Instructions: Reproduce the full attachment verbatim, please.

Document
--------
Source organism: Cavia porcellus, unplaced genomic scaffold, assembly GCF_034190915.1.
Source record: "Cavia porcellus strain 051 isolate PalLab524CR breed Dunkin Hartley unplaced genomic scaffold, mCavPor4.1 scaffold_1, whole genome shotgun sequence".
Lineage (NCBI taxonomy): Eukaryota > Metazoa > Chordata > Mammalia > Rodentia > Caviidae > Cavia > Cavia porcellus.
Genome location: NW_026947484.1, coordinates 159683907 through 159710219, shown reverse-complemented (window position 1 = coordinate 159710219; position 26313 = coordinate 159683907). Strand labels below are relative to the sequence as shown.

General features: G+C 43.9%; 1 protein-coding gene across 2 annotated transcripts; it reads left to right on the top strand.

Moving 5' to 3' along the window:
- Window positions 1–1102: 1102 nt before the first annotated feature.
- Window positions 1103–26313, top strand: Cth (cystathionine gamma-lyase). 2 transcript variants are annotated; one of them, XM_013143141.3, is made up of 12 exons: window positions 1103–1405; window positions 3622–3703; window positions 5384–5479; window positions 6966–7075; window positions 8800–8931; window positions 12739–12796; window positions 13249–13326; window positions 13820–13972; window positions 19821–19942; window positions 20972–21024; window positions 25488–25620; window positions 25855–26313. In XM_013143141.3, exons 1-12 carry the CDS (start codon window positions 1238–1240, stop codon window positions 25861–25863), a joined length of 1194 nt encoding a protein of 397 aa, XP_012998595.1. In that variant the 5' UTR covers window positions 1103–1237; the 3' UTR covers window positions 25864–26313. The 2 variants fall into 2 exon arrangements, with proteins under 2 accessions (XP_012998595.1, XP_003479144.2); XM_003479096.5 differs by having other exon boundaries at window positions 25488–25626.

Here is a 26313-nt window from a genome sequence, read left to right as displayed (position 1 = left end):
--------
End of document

Source organism: Cavia porcellus, unplaced genomic scaffold, assembly GCF_034190915.1.
Source record: "Cavia porcellus strain 051 isolate PalLab524CR breed Dunkin Hartley unplaced genomic scaffold, mCavPor4.1 scaffold_1, whole genome shotgun sequence".
Lineage (NCBI taxonomy): Eukaryota > Metazoa > Chordata > Mammalia > Rodentia > Caviidae > Cavia > Cavia porcellus.
Genome location: NW_026947484.1, coordinates 159683907 through 159710219, shown reverse-complemented (window position 1 = coordinate 159710219; position 26313 = coordinate 159683907). Strand labels below are relative to the sequence as shown.

General features: G+C 43.9%; 1 protein-coding gene across 2 annotated transcripts; it reads left to right on the top strand.

Moving 5' to 3' along the window:
- Window positions 1–1102: 1102 nt before the first annotated feature.
- Window positions 1103–26313, top strand: Cth (cystathionine gamma-lyase). 2 transcript variants are annotated; one of them, XM_013143141.3, is made up of 12 exons: window positions 1103–1405; window positions 3622–3703; window positions 5384–5479; window positions 6966–7075; window positions 8800–8931; window positions 12739–12796; window positions 13249–13326; window positions 13820–13972; window positions 19821–19942; window positions 20972–21024; window positions 25488–25620; window positions 25855–26313. In XM_013143141.3, exons 1-12 carry the CDS (start codon window positions 1238–1240, stop codon window positions 25861–25863), a joined length of 1194 nt encoding a protein of 397 aa, XP_012998595.1. In that variant the 5' UTR covers window positions 1103–1237; the 3' UTR covers window positions 25864–26313. The 2 variants fall into 2 exon arrangements, with proteins under 2 accessions (XP_012998595.1, XP_003479144.2); XM_003479096.5 differs by having other exon boundaries at window positions 25488–25626.

Here is a 26313-nt window from a genome sequence, read left to right as displayed (position 1 = left end):